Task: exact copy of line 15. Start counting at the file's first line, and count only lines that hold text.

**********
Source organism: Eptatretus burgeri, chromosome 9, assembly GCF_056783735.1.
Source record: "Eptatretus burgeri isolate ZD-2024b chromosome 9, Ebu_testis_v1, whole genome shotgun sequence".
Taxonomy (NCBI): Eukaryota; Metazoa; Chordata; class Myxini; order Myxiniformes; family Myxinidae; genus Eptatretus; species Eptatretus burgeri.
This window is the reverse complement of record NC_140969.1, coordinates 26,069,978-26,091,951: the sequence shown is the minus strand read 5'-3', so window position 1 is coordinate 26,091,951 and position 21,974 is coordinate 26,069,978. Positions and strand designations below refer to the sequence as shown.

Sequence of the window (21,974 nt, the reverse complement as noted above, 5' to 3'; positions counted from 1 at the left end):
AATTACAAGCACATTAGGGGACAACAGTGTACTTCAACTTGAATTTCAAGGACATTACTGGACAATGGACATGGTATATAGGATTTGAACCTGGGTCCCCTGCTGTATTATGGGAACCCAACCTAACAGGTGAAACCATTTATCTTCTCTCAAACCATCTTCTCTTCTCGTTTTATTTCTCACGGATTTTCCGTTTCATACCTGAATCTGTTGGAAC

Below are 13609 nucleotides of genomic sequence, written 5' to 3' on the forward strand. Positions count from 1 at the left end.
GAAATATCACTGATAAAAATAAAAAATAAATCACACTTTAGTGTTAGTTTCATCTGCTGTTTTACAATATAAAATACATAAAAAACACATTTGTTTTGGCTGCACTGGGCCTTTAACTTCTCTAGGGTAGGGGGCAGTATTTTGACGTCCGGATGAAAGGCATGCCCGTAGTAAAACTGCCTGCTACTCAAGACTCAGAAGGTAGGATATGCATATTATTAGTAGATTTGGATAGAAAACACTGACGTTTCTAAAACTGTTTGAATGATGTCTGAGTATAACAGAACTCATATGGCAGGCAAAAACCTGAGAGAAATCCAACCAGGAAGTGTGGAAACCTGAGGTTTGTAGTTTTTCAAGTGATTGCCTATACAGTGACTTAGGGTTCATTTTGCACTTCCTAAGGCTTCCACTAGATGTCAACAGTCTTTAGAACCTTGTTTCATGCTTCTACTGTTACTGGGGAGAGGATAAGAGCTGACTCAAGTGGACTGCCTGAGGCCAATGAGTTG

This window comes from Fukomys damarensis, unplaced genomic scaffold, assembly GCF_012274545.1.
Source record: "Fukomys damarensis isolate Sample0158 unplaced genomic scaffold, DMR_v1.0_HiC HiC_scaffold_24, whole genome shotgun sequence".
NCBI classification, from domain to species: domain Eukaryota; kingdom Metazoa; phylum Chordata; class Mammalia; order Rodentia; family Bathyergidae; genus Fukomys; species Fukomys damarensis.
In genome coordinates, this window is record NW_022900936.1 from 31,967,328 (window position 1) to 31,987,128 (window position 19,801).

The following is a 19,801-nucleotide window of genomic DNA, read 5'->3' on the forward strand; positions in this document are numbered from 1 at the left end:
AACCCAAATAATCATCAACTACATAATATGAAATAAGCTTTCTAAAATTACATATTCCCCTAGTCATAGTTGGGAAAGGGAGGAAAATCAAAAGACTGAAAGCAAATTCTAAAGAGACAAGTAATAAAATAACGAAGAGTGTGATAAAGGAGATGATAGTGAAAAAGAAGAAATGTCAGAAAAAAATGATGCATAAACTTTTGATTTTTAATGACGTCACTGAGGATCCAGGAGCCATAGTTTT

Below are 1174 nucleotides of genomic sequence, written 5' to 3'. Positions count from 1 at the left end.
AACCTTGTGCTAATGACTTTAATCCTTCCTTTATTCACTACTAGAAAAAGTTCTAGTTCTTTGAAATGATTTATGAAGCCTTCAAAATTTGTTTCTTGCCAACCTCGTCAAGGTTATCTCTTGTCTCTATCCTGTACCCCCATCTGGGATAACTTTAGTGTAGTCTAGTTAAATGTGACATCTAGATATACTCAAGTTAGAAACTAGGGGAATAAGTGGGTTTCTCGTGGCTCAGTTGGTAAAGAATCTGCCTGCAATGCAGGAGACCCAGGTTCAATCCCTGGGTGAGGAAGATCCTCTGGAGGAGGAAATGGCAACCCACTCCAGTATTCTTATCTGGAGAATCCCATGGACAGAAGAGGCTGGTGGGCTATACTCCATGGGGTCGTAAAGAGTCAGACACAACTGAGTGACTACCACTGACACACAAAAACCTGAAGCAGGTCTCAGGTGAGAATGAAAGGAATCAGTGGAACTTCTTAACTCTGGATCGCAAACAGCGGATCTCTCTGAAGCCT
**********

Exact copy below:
Below are 1174 nucleotides of genomic sequence, written 5' to 3'. Positions count from 1 at the left end.